Strictly speaking this isn’t a post about core data, honest. It’s ACTUALLY a post about how iPhone applications are deployed and updated. My shipped application contained two data models, my new application also contains two data models. One of the new versions data models is an old one renamed and another is entirely new.
For some ridiculous reason I thought if I deleted something from my applications bundle it would be similarly deleted on the iPhone. That’s not the case. Thus the application ends up with 4 data models. This causes problems as the code I previously posted, cribbed from elsewhere in part, will happily migrate backwards if it finds a suitable model. I’d not thought of this as a strict problem if I was in control of what models were present, it seems I am not though.
UPDATE: After seeing some discussions about this issue and people saying it’s how XCode pushes out the updates I tested a bit more. XCode only pushes out files that have changed to ensure a quick testing cycle, it does not currently delete files. To confirm this I built an ad-hoc ipa file and installed that on my phone with iTunes. The files are indeed deleted. Therefore this is potentially a bug with XCode, it should delete files that are no longer in the bundle even if it isn’t pushing out a full update like iTunes does. It can take shortcuts, sure it has to I mean imagine testing something like Inifinity Blade any other way?, but should really ape the real world as much as possible and therefore should delete files.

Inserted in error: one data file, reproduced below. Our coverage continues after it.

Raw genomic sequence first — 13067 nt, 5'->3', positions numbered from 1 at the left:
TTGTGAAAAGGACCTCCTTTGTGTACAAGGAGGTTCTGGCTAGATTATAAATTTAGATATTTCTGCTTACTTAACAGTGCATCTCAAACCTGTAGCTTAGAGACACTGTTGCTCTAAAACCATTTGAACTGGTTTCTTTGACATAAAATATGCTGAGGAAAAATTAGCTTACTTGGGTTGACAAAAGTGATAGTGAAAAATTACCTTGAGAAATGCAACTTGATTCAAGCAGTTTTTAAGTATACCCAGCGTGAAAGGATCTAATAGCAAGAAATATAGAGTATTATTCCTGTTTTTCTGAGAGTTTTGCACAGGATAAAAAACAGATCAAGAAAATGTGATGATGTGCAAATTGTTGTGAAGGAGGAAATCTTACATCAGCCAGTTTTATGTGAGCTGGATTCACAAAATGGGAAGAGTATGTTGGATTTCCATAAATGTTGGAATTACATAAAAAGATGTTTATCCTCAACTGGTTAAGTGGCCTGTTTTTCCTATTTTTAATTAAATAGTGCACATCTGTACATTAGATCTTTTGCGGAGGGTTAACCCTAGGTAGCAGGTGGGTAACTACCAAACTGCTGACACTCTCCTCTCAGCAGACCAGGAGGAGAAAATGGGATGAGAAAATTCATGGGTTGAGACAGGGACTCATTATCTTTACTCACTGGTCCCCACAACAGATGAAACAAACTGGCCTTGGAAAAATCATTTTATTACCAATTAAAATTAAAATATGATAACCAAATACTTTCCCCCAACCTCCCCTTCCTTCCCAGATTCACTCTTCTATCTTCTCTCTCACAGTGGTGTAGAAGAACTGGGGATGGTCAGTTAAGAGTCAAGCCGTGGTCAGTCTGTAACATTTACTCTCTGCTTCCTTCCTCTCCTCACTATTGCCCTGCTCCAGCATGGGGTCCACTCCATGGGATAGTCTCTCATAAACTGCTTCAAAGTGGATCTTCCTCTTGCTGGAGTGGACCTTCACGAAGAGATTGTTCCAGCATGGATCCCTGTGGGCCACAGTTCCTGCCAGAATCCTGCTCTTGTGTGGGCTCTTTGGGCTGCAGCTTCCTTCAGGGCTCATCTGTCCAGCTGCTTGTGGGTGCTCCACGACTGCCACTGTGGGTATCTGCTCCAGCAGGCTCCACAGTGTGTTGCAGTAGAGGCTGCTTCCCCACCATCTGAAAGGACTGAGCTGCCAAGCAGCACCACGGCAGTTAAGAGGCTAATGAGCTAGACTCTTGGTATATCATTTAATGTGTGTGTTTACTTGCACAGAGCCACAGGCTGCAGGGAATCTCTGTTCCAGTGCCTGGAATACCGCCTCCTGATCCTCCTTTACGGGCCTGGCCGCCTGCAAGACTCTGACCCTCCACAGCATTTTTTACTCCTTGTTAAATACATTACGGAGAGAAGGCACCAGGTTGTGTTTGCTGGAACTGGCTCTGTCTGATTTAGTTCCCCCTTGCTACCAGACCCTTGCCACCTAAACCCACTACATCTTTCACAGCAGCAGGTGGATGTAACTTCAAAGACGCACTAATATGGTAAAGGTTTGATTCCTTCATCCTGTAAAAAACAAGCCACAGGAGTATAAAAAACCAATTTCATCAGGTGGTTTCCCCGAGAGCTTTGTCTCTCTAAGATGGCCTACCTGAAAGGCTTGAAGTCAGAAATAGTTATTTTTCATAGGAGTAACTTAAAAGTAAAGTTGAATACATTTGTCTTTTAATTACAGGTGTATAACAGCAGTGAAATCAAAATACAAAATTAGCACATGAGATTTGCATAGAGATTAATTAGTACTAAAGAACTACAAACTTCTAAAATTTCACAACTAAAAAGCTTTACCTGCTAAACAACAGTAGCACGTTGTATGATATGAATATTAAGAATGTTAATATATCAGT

Of course you shouldn’t delete data models from your application after it’s deployed as you cannot dictate that somebody will upgrade to each release of your app. If the data model really was deleted from your bundle the user would be stuck as the software could not open the database to migrate.
There’s an argument to be made there, I am sure, for not using Core Data on simple or incredibly dynamic projects but that could be one for another day.
I do like the code I have got though and will not be abandoning it as it’s lightweight in terms of memory. Much more so than the other options. The use of NSOperations pushed into a queue as the migrations procede gives it remarkable power and flexibility too. There is plenty that can be done inside the migration loop to ensure it proceeds forwards and not backwards.